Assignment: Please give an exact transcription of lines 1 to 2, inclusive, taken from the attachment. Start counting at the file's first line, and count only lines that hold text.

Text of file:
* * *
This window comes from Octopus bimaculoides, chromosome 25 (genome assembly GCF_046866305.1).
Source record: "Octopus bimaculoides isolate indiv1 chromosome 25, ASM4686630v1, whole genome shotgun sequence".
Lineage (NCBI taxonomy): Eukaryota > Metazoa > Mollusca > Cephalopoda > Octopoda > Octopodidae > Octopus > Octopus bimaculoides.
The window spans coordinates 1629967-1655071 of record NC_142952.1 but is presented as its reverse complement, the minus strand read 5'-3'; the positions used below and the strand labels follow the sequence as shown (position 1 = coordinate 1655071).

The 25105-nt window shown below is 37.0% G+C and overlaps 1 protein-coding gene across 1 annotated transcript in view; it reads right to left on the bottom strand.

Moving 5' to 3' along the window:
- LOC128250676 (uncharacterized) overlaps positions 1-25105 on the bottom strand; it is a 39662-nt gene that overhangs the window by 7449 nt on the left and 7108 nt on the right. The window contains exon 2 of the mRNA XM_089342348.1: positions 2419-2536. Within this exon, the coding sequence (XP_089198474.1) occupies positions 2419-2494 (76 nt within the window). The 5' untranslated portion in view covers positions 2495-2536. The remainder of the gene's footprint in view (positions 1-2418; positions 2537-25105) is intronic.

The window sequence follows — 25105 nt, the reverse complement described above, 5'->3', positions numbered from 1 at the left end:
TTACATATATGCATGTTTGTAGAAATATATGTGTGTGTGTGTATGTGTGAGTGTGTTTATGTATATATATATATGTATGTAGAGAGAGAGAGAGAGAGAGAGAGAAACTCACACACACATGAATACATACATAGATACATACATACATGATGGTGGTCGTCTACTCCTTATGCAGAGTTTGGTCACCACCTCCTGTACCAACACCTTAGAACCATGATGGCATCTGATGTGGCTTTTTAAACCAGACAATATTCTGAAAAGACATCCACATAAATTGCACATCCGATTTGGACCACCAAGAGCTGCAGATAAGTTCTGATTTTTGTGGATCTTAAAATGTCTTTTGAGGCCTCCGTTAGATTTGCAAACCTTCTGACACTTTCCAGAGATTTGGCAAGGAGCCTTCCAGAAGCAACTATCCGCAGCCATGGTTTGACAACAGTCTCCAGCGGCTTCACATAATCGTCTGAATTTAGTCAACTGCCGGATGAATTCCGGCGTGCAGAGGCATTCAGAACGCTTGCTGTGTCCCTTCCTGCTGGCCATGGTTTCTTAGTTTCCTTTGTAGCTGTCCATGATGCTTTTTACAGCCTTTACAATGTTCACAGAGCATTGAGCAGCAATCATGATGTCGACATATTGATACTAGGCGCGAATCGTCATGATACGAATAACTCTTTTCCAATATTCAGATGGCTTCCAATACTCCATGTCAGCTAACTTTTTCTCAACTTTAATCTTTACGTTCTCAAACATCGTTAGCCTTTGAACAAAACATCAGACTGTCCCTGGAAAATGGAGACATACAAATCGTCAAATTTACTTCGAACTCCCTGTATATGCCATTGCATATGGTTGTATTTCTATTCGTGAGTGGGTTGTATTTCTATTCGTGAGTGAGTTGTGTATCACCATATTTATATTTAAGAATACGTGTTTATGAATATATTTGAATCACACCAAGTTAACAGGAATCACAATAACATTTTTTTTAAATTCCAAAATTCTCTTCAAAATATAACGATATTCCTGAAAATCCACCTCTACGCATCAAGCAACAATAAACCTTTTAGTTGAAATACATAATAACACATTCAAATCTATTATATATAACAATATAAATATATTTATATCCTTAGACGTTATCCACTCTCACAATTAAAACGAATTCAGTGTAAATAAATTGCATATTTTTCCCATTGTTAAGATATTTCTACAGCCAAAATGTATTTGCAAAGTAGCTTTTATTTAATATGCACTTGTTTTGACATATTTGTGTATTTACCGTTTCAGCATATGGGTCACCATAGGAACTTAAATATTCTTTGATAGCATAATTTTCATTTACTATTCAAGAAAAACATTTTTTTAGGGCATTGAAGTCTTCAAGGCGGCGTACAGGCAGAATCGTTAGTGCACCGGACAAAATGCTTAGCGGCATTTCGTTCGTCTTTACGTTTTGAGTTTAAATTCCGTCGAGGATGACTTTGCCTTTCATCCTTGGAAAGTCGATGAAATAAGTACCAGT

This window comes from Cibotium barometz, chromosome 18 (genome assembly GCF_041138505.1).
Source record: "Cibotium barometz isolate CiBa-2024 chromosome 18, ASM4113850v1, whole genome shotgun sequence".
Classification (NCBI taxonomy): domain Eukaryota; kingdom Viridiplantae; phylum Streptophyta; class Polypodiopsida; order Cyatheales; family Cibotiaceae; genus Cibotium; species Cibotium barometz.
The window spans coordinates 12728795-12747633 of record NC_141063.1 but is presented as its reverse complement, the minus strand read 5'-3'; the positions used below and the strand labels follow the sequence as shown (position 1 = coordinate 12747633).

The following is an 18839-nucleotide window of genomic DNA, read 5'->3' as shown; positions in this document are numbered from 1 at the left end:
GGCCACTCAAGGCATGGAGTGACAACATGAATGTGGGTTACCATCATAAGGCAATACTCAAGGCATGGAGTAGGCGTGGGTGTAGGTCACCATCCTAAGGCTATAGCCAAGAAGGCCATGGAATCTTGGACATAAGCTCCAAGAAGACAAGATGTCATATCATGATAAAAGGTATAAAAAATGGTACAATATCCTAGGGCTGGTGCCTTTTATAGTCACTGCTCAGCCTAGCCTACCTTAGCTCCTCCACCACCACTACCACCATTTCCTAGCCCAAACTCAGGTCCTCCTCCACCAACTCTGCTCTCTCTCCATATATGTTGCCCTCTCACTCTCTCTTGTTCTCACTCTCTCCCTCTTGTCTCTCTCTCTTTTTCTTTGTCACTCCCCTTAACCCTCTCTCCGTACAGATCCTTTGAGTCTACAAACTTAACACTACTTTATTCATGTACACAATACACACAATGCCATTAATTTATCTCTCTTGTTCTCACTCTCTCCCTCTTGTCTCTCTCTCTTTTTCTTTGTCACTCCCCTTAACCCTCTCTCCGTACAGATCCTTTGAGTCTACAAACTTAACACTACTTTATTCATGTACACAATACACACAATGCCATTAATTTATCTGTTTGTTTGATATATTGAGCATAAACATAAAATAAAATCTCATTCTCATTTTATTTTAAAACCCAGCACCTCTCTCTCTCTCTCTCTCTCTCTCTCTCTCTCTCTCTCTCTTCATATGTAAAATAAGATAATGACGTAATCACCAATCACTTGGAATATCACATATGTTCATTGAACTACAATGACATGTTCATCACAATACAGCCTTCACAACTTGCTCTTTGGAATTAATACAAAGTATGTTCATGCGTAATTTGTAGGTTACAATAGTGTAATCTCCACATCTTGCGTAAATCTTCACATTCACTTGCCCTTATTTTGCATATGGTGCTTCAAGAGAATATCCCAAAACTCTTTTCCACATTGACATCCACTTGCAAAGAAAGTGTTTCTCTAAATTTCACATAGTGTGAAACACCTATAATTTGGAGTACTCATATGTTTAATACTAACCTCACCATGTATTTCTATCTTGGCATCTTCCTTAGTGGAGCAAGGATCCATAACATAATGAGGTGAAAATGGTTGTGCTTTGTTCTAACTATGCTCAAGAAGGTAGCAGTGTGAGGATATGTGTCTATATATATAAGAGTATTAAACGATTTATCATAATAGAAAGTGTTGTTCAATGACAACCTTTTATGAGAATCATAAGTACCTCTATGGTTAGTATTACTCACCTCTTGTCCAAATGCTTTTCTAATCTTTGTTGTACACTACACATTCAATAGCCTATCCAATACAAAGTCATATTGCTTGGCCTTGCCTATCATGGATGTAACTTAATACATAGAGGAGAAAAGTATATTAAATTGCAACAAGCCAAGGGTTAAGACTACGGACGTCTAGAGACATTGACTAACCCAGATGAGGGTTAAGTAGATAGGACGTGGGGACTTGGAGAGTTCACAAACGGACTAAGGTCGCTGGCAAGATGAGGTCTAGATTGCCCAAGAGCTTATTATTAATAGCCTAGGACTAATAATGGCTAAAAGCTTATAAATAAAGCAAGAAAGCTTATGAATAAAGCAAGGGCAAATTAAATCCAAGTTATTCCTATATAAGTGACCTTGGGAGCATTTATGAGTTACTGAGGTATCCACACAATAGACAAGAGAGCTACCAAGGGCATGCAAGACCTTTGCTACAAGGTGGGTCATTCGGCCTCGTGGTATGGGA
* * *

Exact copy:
This window comes from Octopus bimaculoides, chromosome 25 (genome assembly GCF_046866305.1).
Source record: "Octopus bimaculoides isolate indiv1 chromosome 25, ASM4686630v1, whole genome shotgun sequence".